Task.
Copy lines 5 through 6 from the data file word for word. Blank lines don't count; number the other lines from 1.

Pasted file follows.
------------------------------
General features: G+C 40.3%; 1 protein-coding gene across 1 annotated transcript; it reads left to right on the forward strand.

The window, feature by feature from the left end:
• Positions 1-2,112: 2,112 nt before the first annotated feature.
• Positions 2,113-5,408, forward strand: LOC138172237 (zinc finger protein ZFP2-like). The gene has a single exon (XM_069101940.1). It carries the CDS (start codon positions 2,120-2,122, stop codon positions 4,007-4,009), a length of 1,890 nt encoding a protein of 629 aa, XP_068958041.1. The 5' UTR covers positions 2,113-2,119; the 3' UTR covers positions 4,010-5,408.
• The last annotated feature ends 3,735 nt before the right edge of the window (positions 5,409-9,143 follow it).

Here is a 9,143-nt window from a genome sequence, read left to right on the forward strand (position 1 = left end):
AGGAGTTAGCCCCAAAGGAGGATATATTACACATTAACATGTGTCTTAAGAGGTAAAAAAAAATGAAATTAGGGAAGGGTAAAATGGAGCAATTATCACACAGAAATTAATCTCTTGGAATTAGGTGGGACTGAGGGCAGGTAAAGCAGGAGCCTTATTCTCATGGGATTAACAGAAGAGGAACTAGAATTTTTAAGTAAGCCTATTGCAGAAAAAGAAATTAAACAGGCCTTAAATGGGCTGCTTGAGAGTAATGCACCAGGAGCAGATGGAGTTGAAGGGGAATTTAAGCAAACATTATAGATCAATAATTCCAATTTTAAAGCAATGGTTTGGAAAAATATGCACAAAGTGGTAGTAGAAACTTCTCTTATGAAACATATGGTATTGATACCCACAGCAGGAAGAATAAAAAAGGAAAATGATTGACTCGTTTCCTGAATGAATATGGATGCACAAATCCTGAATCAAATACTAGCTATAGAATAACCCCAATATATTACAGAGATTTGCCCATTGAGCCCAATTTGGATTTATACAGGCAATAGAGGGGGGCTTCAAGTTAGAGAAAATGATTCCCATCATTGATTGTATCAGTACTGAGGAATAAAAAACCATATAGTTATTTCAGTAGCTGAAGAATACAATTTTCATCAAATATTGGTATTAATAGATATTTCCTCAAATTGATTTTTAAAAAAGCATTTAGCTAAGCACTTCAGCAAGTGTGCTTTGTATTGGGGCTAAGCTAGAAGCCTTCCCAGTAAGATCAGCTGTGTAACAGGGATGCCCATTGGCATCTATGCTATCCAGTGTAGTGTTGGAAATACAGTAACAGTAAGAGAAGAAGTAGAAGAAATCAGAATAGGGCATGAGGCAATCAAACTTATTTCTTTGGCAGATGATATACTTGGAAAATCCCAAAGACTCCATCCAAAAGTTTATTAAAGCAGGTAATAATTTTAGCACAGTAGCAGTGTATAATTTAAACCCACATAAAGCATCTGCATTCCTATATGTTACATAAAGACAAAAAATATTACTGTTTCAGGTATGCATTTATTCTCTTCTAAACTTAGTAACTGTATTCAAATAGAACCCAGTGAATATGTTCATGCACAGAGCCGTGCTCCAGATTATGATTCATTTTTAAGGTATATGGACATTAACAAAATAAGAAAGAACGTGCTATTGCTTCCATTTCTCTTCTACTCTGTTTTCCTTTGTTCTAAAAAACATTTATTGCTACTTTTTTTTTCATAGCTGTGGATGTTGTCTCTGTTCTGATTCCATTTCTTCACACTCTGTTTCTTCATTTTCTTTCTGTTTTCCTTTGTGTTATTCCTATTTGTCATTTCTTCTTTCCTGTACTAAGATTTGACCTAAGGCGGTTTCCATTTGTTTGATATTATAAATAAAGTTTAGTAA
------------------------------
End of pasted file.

• The last annotated feature ends 3,735 nt before the right edge of the window (positions 5,409-9,143 follow it).

Here is a 9,143-nt window from a genome sequence, read left to right on the forward strand (position 1 = left end):